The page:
The Powell Valley Hospital District Board of Directors voted Monday to pass on two bids it received for an ambulance garage project, after the bids came in well over the budget for the …
The Powell Valley Hospital District Board of Directors voted Monday to pass on two bids it received for an ambulance garage project, after the bids came in well over the budget for the project.
The board, which oversees the Powell Valley Healthcare facilities, is now going to wait until August to see if costs come down or if it secures more funding for the project.
“It’s kind of an unusual market right now for building,” said PVHC CEO Terry Odom.
In July 2021, Park County commissioners agreed to give PVHC $298,493 for the station — as well as $209,025 for a new ambulance — from the county’s $5.66 million share of American Rescue Plan funding. The original estimated cost of the project was $312,000.
TNT Contractors LLC, out of Denver, bid $477,840 for the project, and Buffalo-based Diamond Point Construction Inc. bid $614,845.
“That’s more expensive than what we were thinking was too expensive,” said Powell Valley Healthcare Director of Facility Management Scott Shopa.
Concerned that the costs were going to exceed the funding the county had originally provided, PVHC approached the commission earlier in April to ask if it could help close the budget shortfalls. The response was that the hospital should seek that funding elsewhere and bring the request back another time, if all else fails.
Ideally, the project would not only have come in within budget but also included a bathroom and fifth garage bay, two features not included in the bid proposal in an effort to reduce cost.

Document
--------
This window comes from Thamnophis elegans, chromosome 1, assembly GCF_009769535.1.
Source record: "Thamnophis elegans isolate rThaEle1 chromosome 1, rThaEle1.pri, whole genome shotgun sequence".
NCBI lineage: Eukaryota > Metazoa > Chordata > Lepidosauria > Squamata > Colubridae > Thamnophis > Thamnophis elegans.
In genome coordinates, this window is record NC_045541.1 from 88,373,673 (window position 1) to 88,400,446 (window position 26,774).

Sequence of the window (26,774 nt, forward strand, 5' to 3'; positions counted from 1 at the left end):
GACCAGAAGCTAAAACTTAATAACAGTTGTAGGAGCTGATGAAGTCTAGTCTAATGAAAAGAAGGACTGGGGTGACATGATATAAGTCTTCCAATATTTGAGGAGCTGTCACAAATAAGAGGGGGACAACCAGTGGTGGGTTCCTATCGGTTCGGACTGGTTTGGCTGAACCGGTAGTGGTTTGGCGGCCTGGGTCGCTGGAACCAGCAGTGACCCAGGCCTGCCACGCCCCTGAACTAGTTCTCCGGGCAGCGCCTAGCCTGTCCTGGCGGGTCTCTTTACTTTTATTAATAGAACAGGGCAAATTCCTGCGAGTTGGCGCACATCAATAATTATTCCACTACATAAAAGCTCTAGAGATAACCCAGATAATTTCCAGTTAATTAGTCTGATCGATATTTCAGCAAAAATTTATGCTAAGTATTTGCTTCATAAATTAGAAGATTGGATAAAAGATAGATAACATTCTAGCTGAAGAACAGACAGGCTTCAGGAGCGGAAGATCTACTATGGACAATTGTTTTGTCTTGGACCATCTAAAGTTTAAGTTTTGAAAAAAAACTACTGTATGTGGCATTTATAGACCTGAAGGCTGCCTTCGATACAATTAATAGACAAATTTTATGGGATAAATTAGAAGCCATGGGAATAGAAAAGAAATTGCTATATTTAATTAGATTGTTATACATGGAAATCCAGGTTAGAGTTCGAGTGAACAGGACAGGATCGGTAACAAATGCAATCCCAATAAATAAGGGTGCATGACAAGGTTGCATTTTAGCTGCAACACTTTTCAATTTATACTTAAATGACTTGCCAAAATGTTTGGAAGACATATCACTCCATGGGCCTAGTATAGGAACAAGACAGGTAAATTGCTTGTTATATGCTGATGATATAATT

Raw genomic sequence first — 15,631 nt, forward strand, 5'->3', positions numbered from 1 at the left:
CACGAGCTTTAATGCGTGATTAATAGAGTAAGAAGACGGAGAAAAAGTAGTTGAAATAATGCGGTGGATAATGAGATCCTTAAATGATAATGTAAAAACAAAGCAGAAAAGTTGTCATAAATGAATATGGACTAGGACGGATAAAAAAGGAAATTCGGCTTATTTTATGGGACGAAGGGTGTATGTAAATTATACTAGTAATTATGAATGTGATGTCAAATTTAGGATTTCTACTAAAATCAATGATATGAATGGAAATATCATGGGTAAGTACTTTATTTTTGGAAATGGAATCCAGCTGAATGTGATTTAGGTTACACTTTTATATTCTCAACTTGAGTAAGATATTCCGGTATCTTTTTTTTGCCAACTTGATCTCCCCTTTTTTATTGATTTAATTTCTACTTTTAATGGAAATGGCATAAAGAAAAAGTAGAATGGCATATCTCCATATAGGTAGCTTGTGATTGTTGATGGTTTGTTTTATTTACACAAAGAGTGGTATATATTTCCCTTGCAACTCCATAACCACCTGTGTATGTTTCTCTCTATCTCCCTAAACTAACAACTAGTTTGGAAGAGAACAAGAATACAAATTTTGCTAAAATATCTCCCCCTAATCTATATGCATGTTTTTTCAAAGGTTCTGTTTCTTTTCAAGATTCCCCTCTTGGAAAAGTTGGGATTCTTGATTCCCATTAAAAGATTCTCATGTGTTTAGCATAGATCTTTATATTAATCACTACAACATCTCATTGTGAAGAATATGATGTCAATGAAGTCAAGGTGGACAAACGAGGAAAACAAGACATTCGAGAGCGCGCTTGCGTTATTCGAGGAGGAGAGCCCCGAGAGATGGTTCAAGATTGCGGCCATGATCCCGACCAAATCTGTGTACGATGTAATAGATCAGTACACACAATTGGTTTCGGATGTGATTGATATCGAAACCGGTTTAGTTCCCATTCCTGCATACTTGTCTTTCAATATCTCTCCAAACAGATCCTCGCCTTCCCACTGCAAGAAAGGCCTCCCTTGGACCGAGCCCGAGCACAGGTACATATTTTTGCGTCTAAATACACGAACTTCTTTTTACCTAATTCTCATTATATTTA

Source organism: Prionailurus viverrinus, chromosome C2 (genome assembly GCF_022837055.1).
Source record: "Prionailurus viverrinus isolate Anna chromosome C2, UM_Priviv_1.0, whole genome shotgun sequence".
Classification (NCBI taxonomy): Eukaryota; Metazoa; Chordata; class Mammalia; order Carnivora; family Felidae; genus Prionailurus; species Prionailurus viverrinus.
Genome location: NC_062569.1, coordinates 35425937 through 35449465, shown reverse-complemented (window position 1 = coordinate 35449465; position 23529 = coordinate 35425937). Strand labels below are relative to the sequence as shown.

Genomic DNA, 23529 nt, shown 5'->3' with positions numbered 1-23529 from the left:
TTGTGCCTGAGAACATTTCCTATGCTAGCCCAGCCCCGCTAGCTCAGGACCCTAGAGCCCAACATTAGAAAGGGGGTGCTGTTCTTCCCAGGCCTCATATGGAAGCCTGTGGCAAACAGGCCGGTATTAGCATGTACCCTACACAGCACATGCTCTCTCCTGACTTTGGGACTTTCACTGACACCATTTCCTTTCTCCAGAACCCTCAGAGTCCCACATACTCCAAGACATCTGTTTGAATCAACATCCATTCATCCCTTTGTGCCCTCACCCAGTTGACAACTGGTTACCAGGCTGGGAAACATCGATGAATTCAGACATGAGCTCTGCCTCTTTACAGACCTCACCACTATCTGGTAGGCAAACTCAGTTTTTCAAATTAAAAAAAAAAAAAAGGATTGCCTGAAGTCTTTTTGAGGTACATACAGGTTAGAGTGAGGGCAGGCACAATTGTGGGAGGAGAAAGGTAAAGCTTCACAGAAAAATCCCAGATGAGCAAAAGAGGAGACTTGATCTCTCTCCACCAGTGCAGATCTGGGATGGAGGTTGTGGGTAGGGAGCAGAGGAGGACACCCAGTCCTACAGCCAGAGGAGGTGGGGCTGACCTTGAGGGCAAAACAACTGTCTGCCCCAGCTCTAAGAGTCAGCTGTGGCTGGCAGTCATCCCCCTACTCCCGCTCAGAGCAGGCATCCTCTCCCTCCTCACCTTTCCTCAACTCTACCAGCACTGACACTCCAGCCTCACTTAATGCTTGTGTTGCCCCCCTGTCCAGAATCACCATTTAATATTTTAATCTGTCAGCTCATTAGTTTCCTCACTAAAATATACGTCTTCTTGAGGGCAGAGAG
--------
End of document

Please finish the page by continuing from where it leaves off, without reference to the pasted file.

“You start cutting those things out and sooner or later you regret that,” said R.J. Kost, board treasurer.
The board’s finance committee recommended the project be delayed until August to see if material costs come down, as they were a big reason why the project was coming in over budget. Meanwhile, the hospital will continue to pursue other funding options for the shortfall.
Odom said the State Loan and Investment Board could be a possible funding source, but it’s too late for the current cycle. The hospital could apply again in September, and if approved, the funding would come in February. It would also require a 50-50 match.
Trustee Syd Thompson asked if the Powell Medical Foundation would be a possible source, but according to trustee Deb Kleinfeldt, the garage construction is outside the scope of projects the foundation usually funds.
Kost pointed out that climbing interest rates could slow inflation and help bring costs down.
“If we can save ourselves some money, we’re going to do our best to hold on and then move forward,” he said.